He again proved his mettle while dealing with a case in which 78-year-old former Chief Minister (as he then was) Mr. M. Karunanidhi was arrested at midnight by the police at later produced before Ashok Kumar around 4:30 a.m. and was remanded to judicial custody. As a judge he was annoyed that the police did not heed his specific directive that Mr. Karunanidhi should be first medically examined at the Government General Hospital, Chennai, before being taken to the prison and he said "the whole world has seen Karunanidhi sitting like a beggar before the central prison, begging for medical treatment." He famously asked the police, "a 78-year old man suffering from various ailments. Is your heart made of muscle or mud? What was the pressure on you?"
He courageously dealt with all the political pressure and hurdles that followed, including an attempt on his life.
The Hindu, the national daily, observed that Mr. Ashok Kumar is a firm believer that judicial pronouncements have to be severe, when it comes to protecting rights in a civil society. The judge observed, "Time may change, people may change, but law should not change". "About the occupational hazards and working in a pressure-cooker atmosphere at times, with intimidation of various kinds thrown in for good measure, he says he is not very concerned. One should not spend too much time worrying about threats, he says". "Though Judges are expected to keep their thoughts to themselves, Mr. Ashok Kumar differs. His court always witnesses elaborate consideration of issues, where he points out mistakes and seeks clarification from both prosecution and defence. He gives enough opportunity, and if they still fail to make the best use of it, they have none to blame but themselves".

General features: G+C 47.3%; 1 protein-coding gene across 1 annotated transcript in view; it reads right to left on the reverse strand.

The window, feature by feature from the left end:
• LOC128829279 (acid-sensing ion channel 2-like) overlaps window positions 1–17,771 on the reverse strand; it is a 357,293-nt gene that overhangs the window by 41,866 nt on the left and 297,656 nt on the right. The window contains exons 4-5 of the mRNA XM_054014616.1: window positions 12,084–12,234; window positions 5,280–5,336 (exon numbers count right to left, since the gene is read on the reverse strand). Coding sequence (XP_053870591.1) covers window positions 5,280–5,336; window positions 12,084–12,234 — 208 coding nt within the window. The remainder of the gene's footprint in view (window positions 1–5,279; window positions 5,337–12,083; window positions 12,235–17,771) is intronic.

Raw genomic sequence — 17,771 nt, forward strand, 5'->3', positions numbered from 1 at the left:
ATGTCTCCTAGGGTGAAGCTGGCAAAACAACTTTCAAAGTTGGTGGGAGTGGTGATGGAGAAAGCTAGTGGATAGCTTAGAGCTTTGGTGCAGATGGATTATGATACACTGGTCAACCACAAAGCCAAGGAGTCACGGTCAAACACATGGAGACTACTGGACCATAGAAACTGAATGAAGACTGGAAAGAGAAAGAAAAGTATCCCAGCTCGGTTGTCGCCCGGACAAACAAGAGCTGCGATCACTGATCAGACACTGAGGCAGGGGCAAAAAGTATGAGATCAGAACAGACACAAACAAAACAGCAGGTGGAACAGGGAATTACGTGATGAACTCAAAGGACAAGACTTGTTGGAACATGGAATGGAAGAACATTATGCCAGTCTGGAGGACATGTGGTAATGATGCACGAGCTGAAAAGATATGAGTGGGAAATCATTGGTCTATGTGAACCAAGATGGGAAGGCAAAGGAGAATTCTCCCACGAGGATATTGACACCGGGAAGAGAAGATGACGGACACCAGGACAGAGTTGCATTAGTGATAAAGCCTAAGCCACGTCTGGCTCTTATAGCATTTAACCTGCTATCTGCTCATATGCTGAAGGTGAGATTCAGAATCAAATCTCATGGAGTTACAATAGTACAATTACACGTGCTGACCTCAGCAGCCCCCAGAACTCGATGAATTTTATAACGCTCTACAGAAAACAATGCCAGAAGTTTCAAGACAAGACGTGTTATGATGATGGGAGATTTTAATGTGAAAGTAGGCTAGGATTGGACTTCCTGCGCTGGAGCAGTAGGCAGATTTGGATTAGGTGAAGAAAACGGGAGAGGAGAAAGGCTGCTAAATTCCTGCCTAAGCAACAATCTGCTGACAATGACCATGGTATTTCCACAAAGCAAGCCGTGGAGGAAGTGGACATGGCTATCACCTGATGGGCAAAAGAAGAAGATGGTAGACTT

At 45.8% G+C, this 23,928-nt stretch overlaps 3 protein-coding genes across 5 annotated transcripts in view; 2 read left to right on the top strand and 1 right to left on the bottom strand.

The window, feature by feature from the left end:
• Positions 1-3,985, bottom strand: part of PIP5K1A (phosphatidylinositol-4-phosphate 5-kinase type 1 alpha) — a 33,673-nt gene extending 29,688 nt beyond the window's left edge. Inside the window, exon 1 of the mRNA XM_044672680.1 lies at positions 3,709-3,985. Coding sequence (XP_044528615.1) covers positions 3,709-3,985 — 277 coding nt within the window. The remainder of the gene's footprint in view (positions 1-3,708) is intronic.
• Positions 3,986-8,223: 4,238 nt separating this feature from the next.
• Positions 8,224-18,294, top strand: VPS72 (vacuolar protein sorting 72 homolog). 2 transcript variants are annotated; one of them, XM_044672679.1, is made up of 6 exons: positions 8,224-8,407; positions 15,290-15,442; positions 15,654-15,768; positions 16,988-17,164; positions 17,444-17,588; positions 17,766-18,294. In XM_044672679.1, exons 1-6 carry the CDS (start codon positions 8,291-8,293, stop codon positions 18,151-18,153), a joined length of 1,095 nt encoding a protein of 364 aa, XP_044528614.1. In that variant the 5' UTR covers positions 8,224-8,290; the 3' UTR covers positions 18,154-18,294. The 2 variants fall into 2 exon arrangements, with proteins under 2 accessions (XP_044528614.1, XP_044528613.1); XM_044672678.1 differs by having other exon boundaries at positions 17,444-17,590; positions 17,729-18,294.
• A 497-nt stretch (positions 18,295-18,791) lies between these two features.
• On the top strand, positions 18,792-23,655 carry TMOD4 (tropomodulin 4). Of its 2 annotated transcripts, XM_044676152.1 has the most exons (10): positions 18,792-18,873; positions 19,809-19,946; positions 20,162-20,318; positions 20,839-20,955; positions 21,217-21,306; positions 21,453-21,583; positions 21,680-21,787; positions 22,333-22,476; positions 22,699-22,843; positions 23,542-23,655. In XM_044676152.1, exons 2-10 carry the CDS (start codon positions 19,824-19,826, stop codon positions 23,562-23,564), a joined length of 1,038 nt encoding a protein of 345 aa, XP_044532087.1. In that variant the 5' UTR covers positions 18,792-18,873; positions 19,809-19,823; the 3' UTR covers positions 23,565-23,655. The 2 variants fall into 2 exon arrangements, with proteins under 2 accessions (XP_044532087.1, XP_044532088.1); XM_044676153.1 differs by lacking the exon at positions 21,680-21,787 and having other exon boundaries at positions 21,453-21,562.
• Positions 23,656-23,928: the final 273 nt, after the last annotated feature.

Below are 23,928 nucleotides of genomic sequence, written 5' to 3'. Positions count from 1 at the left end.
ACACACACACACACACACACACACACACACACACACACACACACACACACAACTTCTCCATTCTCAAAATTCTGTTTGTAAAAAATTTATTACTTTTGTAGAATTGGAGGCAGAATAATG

"The orders of this Judge, as the average citizen has found, combine sharp, but impersonal law points and a subtle warning to keep executive excesses well under check".